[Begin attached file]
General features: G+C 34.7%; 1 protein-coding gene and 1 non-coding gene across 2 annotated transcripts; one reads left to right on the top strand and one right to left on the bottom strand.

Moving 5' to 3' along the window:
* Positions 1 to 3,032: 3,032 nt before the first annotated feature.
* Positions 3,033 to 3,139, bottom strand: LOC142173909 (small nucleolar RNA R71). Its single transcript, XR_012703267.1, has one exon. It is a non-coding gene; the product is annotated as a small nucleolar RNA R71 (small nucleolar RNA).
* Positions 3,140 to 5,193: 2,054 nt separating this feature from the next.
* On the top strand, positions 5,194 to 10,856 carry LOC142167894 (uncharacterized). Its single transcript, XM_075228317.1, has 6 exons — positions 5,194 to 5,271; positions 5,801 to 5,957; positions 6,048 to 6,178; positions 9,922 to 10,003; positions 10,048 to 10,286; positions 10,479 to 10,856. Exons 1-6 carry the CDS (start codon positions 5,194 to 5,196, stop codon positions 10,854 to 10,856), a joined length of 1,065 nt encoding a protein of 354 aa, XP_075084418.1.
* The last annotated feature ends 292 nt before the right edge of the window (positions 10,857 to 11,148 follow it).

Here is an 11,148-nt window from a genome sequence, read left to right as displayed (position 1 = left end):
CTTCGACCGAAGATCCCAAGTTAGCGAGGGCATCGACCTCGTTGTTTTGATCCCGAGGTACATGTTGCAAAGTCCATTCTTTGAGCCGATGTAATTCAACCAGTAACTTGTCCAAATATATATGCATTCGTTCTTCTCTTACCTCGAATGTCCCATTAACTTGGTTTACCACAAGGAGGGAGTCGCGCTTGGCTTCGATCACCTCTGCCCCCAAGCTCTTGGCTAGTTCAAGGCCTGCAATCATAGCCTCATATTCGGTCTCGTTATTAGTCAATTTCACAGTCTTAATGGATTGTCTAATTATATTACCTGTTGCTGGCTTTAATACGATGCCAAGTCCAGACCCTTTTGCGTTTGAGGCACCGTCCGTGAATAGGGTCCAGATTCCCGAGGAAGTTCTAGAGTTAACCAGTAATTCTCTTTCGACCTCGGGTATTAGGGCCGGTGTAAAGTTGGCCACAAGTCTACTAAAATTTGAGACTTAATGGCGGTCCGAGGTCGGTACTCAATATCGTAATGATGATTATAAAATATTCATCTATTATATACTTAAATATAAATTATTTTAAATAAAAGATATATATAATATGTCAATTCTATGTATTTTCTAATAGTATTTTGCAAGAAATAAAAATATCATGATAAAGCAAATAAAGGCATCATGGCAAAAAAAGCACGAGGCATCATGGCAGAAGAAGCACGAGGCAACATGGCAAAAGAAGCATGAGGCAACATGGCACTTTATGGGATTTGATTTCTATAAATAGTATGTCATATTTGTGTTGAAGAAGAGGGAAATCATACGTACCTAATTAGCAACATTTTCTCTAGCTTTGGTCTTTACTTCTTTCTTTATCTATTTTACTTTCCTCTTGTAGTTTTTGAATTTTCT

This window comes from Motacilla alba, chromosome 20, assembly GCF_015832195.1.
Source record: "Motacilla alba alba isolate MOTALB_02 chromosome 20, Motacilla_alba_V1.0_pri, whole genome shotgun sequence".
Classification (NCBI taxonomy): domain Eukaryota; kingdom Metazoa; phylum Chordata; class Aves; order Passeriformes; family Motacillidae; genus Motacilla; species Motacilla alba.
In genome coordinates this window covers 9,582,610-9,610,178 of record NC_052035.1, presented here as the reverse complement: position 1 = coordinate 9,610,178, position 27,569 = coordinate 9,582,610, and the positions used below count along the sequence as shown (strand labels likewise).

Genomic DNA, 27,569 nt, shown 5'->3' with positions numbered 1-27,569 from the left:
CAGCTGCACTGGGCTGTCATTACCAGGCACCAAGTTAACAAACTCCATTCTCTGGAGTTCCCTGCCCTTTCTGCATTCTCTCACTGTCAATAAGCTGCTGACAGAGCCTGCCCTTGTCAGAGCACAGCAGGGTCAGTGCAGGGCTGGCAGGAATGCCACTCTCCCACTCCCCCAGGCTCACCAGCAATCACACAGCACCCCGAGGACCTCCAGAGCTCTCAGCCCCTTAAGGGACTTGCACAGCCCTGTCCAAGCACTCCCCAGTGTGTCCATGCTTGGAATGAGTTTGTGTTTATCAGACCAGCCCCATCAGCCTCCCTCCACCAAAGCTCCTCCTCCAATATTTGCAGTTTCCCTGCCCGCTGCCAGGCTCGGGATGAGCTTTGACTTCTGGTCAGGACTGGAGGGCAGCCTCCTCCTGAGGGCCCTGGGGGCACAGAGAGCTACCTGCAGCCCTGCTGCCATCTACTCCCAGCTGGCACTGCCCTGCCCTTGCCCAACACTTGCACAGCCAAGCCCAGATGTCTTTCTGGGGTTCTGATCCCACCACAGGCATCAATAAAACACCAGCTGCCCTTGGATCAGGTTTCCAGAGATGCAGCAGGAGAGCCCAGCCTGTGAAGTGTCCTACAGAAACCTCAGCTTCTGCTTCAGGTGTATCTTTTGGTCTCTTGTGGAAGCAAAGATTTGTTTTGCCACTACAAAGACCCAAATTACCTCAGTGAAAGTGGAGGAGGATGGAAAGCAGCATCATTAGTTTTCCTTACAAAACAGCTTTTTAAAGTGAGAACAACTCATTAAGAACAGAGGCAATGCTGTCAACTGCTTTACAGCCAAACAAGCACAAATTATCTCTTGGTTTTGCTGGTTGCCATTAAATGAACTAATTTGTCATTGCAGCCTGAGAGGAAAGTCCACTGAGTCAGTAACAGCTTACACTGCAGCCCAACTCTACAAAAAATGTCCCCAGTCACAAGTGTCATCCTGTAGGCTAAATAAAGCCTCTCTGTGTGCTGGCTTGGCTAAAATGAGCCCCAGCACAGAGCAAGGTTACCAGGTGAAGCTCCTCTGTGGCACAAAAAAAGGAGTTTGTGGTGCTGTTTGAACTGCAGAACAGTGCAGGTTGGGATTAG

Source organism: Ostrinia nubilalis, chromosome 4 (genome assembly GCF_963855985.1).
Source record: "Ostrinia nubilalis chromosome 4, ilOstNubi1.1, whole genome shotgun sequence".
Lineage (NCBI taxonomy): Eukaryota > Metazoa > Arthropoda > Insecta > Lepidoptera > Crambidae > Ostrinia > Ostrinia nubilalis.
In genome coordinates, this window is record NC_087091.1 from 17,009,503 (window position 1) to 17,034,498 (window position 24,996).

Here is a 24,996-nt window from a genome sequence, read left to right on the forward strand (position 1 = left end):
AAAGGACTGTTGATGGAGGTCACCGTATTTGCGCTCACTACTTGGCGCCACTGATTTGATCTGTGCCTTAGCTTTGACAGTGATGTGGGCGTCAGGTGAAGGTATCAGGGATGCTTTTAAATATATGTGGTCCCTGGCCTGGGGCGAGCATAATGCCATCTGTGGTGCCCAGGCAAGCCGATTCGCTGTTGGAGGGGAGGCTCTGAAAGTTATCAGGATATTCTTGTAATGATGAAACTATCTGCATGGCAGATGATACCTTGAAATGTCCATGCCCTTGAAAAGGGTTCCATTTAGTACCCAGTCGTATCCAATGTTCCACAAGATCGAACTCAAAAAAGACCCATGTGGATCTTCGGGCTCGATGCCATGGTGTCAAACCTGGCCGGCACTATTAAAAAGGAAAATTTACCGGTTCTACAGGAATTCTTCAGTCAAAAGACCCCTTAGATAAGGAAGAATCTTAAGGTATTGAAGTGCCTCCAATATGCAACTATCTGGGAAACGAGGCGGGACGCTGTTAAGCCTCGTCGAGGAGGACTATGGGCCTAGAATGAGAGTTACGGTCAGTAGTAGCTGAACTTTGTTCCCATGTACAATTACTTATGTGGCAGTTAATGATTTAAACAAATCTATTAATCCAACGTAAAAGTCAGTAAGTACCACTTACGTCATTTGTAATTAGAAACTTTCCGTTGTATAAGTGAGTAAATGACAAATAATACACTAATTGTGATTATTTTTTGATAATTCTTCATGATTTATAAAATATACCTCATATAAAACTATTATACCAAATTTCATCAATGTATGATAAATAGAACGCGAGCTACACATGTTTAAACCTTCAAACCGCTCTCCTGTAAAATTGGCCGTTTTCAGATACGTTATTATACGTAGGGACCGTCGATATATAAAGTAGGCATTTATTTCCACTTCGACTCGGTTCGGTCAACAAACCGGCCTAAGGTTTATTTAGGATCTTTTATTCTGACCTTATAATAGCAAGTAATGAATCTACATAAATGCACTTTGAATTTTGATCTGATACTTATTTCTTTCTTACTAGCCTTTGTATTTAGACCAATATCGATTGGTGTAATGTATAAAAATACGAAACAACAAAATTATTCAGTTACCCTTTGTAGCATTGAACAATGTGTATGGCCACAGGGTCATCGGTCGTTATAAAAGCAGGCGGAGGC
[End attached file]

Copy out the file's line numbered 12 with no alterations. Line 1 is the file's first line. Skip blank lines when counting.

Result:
Classification (NCBI taxonomy): domain Eukaryota; kingdom Metazoa; phylum Chordata; class Aves; order Passeriformes; family Motacillidae; genus Motacilla; species Motacilla alba.